The United States is a country replete with rich historical events and artifacts. Whether the Gettysburg Battlefield or the Lincoln Memorial, the government has held numerous events that potentially transformed the country’s significance for generations. One of those historical events was the approval of the Presidential Libraries Act of 1955. The act states that presidents must donate their papers and historical materials for the public to witness.
“Congress legislated this policy under the Presidential Libraries Act in 1955 (amended in 1986), establishing a system of privately erected and federally maintained facilities for preserving and making accessible the papers, records, and other historical materials of US Presidents.” – Presidential Libraries Act of 1955
Presidential Libraries are privately constructed archives holding memorabilia and records of all the former presidents since Herbert Hoover for the public. Today there are 14 libraries administered by the Office of Presidential Libraries and work under the US National Archives and Records Administration (NARA) umbrella. The libraries are located throughout the country spanning from California to Massachusetts. This was a significant step in teaching future generations about the rich historical and cultural heritage the United States has enjoyed.
Apart from the exhibitions and visits paid by students, professionals, and history lovers, visiting every library is a record itself. There is a Presidential Library Passport for sale at all the libraries, and you collect stamps from every library you visit. Upon visiting all the libraries, you will receive a Presidential Crystal Paperweight award from the US National Archives.
Earning the Presidential Crystal Paperweight Award was a journey Steve Haddadin began on July 7, 2022, during his visit to the Jimmy Carter Presidential Library and Museum. Although Haddadin has been to the Nixon Presidential Library and Museum during his middle school days when he completed the “Nixon Geography Challenge.” Haddadin says he had taken a geography challenge to memorize the world map, and of 35 tested sites, he only missed 2. This led him to be honored at the Nixon Presidential Library and Museum during middle school, where he had the goal to eventually visit all the libraries, which was affirmed again on July 7. Also, during middle school, Haddadin was selected and sent to Japan via People to People, a student ambassador program formed by President Dwight D. Eisenhower.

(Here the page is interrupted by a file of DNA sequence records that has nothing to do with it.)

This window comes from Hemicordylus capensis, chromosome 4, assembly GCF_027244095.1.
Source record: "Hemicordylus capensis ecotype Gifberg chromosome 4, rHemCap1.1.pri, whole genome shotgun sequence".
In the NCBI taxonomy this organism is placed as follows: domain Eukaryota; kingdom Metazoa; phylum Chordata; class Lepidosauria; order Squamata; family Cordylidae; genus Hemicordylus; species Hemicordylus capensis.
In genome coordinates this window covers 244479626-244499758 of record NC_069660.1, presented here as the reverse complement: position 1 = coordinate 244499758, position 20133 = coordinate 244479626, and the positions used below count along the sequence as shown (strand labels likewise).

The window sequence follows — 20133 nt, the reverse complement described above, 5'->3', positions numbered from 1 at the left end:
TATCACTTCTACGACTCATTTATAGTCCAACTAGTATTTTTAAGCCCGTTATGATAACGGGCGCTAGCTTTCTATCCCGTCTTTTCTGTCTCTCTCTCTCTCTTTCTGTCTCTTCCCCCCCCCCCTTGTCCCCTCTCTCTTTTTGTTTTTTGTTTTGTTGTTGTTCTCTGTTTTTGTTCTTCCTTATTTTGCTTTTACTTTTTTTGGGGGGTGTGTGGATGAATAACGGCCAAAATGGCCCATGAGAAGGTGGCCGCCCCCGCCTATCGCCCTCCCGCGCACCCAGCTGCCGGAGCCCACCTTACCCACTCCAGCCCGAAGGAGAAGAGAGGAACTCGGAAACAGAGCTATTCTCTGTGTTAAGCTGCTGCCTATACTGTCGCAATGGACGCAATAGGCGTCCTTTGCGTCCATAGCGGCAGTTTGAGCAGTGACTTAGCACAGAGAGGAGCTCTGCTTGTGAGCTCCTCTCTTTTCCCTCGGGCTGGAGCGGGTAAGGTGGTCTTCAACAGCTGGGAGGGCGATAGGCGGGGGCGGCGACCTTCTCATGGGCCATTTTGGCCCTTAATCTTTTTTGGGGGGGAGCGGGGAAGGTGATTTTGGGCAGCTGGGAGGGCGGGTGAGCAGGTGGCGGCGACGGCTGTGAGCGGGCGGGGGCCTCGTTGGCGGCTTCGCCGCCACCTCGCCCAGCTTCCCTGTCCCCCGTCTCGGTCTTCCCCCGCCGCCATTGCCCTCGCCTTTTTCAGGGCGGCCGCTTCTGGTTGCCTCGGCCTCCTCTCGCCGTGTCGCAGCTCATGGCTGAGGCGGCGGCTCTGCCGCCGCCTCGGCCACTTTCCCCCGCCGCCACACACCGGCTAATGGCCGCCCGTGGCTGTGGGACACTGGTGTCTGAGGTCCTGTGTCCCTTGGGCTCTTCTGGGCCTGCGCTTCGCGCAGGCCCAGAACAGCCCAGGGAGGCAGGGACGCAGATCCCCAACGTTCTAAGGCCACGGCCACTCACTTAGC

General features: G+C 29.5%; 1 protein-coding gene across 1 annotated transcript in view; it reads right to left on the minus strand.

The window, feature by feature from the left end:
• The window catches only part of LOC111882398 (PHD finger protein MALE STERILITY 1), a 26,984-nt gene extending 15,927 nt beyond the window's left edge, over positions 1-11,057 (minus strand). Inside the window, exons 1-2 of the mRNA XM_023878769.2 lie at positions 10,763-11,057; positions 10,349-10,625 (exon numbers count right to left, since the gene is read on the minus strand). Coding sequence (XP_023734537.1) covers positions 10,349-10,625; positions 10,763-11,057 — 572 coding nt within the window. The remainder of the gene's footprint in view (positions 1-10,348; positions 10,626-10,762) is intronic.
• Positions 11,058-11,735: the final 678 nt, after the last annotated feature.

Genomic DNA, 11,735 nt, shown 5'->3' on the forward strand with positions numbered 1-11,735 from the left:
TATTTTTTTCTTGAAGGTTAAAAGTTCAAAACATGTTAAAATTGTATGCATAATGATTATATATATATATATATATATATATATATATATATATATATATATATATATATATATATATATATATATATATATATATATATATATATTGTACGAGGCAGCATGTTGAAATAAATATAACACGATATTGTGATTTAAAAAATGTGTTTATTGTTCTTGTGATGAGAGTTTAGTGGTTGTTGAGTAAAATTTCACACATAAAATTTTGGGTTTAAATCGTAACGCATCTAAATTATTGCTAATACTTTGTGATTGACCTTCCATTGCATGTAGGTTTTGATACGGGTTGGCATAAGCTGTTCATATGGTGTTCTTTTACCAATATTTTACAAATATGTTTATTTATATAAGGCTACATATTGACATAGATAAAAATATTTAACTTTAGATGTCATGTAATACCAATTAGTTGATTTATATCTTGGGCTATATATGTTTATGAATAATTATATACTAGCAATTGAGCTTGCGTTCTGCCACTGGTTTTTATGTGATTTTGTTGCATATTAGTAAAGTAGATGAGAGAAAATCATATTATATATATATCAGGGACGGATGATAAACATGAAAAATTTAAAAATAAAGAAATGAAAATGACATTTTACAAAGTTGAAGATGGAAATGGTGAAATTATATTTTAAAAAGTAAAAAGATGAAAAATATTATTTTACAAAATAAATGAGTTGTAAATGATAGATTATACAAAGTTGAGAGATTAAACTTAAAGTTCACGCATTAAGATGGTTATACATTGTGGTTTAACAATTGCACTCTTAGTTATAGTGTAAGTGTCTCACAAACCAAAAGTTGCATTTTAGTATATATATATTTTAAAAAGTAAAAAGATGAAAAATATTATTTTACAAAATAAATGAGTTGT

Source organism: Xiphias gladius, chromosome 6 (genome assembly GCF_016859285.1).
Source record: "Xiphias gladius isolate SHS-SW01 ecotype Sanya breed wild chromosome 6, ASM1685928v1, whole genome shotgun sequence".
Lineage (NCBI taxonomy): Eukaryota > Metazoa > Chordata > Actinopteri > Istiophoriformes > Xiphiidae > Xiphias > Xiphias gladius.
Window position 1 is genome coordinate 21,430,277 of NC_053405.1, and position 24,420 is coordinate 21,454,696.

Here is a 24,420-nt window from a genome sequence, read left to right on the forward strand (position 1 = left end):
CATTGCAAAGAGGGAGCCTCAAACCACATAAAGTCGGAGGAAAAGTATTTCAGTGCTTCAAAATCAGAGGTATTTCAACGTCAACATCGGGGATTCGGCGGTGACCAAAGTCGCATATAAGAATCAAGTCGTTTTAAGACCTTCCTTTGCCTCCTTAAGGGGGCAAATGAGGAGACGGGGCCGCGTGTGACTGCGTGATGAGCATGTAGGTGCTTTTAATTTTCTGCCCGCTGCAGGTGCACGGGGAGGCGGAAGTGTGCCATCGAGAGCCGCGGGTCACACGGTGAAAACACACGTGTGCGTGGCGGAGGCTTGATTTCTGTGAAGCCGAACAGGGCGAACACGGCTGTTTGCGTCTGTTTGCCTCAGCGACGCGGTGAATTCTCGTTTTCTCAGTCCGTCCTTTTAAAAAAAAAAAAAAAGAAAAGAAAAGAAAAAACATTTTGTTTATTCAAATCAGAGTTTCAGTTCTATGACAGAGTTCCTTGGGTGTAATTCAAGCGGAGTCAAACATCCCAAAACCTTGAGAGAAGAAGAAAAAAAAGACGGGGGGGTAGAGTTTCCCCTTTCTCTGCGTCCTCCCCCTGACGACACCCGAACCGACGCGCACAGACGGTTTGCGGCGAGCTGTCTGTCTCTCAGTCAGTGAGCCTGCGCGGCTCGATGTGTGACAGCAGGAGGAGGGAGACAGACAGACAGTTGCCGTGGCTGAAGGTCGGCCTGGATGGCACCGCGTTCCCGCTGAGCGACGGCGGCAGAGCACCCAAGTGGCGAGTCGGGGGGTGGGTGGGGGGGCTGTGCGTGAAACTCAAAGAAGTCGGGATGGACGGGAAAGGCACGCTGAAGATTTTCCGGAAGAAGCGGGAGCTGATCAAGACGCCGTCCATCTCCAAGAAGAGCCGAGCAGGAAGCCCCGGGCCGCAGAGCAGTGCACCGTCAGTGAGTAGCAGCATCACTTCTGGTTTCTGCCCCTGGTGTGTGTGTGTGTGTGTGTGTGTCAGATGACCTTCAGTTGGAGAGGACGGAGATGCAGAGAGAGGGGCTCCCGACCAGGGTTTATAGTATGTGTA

On September 17, 2022, Haddadin was awarded the Presidential Libraries Crystal Paperweight Award by the US National Archives at the Dwight D. Eisenhower Presidential Library, Museum, and Boyhood Home. This was the last library on his list, as Eisenhower is his favorite president. Haddadin visited all the libraries in just two months and ten days!
The best part about visiting Presidential Libraries is that it gives people insight into what former presidents endured and how they worked tirelessly to enhance the country’s prosperity. In today’s fast-paced world, where people hardly have any time to pursue hobbies or other leisure, people tend to forget the historical significance of different events. Visiting these libraries gives a new perspective as to what the great leaders of the past had to go through to help America achieve its standing in the world.
“It was a great experience visiting the Presidential libraries and witnessing how former presidents contributed to building the nation that we know and love today. With this honor, I sincerely hope that others follow to deepen their understanding of the events that took place in previous administrations,” says Haddadin.
As time passes, the ever-changing societal norms may dissuade more people from visiting libraries, so Haddadin’s actions are a beacon of hope for reviving this declining tradition. For those avid readers and library enthusiasts, this effort may turn out to be the next most significant milestone for the future of libraries. Fingers crossed.
Written in partnership with Vishnu Chaudhari
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